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In honor of Brain Awareness Week, our focus is on research that looks at brain injury, neurodegenerative disease, and mental health.
The Department of Defense estimates that 22 percent of all combat casualties from Iraq and Afghanistan are brain injuries. TBI is also a significant cause of disability outside of military settings, most often as the result of assaults, falls, automobile accidents, or sports injuries. It can involve symptoms ranging from headaches, irritability, and sleep disorders to memory problems, slower thinking, and depression.
* For more information on research devoted to brain health see our topic pages on Alzheimer's Disease, Depression, Mental Health, Parkinson's Disease, and Posttraumatic Stress Disorder (PTSD).
The loneliness factor: How much does it drive depression in Veterans?
To what extent does loneliness contribute to depression in Veterans? A VA-funded study has addressed that relatively unexplored question. (02/28/2018)
VA launches telehealth program for rural Vets with PTSD
VA has launched a pilot telehealth program that will give rural Veterans with PTSD remote access to psychotherapy and related services. The effort builds on years of prior research showing how PTSD therapy can be delivered effectively via video. (02/15/2018
Drug used for PTSD nightmares falls short in large VA trial
The drug prazosin, used widely to help ease PTSD nightmares, did no better than placebo in a large VA trial. Despite the apparent overall failure, the researchers contend there are subgroups of Veterans who do in fact benefit from the treatment. (02/08/2018)
PTSD and accelerated aging: How advanced is the science?
Two Boston-based psychologists with VA's National Center for PTSD are at the forefront of understanding the long-term biological impacts of PTSD, including accelerated aging at the cellular level. (01/16/2018)
White matter damage linked to chronic musculoskeletal pain in Gulf War Veterans
A study from the Madison VA Hospital in Wisconsin has linked structural damage in the white matter of the brain to chronic musculoskeletal pain in Gulf War Veterans. (10/26/2017)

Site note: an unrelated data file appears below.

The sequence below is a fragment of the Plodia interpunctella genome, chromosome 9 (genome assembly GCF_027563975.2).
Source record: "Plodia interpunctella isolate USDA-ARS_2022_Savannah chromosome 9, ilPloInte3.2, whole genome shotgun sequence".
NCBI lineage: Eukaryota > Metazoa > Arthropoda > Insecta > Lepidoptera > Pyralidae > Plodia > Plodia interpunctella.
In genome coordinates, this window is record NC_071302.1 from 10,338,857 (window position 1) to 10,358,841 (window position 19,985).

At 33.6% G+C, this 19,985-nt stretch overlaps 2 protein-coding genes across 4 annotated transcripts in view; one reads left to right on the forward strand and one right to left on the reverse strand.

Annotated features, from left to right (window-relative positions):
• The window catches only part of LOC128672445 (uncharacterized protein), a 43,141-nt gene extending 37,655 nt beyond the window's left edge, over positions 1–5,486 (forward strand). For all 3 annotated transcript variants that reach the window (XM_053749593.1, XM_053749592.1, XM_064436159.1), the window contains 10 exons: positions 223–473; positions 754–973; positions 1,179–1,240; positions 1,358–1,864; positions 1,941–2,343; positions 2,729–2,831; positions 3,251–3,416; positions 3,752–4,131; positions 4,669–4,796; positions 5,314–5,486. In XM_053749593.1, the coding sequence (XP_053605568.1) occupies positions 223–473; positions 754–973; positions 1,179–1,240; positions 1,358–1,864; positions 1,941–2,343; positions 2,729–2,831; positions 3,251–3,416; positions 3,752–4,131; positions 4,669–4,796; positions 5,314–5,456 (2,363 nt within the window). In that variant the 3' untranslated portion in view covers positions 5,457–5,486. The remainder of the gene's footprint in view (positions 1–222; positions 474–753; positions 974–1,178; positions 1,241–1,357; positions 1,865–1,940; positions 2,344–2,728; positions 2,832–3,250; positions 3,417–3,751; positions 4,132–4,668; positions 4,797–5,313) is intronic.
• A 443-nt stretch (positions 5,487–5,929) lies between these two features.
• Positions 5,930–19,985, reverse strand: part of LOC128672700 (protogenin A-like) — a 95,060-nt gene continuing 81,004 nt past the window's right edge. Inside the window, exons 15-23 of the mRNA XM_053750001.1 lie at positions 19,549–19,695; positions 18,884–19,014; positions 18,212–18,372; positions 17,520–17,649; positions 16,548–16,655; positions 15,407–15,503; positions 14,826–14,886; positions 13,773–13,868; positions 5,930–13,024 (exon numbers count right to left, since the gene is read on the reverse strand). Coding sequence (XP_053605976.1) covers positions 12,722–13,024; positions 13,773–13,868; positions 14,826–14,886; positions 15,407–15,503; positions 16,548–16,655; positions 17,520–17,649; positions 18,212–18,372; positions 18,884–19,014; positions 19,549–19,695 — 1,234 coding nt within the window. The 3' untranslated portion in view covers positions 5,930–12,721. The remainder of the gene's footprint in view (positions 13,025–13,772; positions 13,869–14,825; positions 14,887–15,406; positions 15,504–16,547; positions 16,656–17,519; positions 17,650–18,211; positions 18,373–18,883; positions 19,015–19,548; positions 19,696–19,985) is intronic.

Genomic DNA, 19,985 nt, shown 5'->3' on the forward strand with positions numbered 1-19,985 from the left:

VA psychiatrist Dr. Elaine Peskind receives Paul B. Magnuson Award
Dr. Elaine Peskind has been awarded the VA Rehabilitation Research and Development Service's highest honor—the Paul B. Magnuson Award. It is given to acknowledge entrepreneurship, humanitarianism, and dedication in service to Veterans. (Feb. 14, 2018)
VA researcher Ann McKee named Bostonian of the Year
Dr. Ann McKee, chief of neuropathology at VA Boston Healthcare System, was named 2017 Bostonian of the Year by the Boston Globe, for her groundbreaking work on chronic traumatic encephalopathy (CTE), a condition that occurs after long-term, repetitive injuries to the brain. (Dec. 18, 2017)
Dr. Racine Brown is a post-doctoral fellow at the James A. Haley Veterans’ Hospital in Tampa. He’s involved in research that is based largely on the VA TBI Model System. The initiative produces data that are intended to assist VA in planning for care and support of the many Veterans and families affected by traumatic brain injury. (Feb. 14, 2018)
Lab study suggests curcumin could improve memory, mood in Gulf War illness
Curcumin may lead to better cognitive and mood for those with Gulf War illness, according to a rat study by Olin E. Teague Veterans' Medical Center and Texas A&M researchers. Curcumin is a natural antioxidant compound found in turmeric and other plants, and is sometimes sold as an herbal supplement. Rats with simulated Gulf War illness symptoms were treated with either curcumin or a placebo for 30 days. Those in the curcumin group had better cognitive and mood function, based on behavioral tests. They also had better neurogenesis (growth and development of nerve tissue) and lower inflammation than the placebo group. The researchers hypothesize that changes in gene expression caused by curcumin could improve memory and mood symptoms related to Gulf War illness. (Brain, Behavior, and Immunity, Feb. 15, 2018)
Memory tests are accurate for diagnosing Alzheimer's
Memory tests are able to differentiate between those with and without Alzheimer's disease, found a review by researchers from several VA systems. In the 47 studies included by the researchers, measures of immediate and delayed memory had high diagnostic accuracy for Alzheimer's. Memory tests had lower accuracy for diagnosing mild cognitive impairment, based on 38 studies. While memory tests and other psychological testing can be useful for diagnosing Alzheimer's and other cognitive deficits, they are not required in the current diagnosis criteria. The researchers suggest that these tests should be emphasized when diagnosing the conditions. (Neuropsychology Review, December 2017)
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Updated/Reviewed: March 9, 2018